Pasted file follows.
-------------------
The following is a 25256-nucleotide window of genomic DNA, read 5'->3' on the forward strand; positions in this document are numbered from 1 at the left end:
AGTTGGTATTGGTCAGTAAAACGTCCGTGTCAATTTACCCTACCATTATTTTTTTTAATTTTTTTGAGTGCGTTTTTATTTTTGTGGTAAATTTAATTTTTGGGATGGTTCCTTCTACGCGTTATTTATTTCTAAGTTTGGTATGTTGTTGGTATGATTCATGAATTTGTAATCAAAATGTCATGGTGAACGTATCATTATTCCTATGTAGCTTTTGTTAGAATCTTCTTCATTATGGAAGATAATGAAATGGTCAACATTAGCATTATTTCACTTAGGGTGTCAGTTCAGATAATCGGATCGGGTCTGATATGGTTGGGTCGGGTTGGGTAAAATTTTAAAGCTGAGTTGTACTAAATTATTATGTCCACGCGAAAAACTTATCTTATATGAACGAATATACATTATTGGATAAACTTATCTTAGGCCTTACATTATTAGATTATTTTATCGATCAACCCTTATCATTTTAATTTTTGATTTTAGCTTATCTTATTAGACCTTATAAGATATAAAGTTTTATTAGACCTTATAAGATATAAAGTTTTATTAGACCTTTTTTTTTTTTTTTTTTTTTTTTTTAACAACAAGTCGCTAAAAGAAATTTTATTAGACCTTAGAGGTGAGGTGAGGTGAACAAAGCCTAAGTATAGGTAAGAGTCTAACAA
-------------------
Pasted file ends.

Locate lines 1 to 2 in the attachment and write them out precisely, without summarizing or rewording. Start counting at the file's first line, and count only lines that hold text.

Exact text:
The following is a 25256-nucleotide window of genomic DNA, read 5'->3' on the forward strand; positions in this document are numbered from 1 at the left end:
AGTTGGTATTGGTCAGTAAAACGTCCGTGTCAATTTACCCTACCATTATTTTTTTTAATTTTTTTGAGTGCGTTTTTATTTTTGTGGTAAATTTAATTTTTGGGATGGTTCCTTCTACGCGTTATTTATTTCTAAGTTTGGTATGTTGTTGGTATGATTCATGAATTTGTAATCAAAATGTCATGGTGAACGTATCATTATTCCTATGTAGCTTTTGTTAGAATCTTCTTCATTATGGAAGATAATGAAATGGTCAACATTAGCATTATTTCACTTAGGGTGTCAGTTCAGATAATCGGATCGGGTCTGATATGGTTGGGTCGGGTTGGGTAAAATTTTAAAGCTGAGTTGTACTAAATTATTATGTCCACGCGAAAAACTTATCTTATATGAACGAATATACATTATTGGATAAACTTATCTTAGGCCTTACATTATTAGATTATTTTATCGATCAACCCTTATCATTTTAATTTTTGATTTTAGCTTATCTTATTAGACCTTATAAGATATAAAGTTTTATTAGACCTTATAAGATATAAAGTTTTATTAGACCTTTTTTTTTTTTTTTTTTTTTTTTTTAACAACAAGTCGCTAAAAGAAATTTTATTAGACCTTAGAGGTGAGGTGAGGTGAACAAAGCCTAAGTATAGGTAAGAGTCTAACAA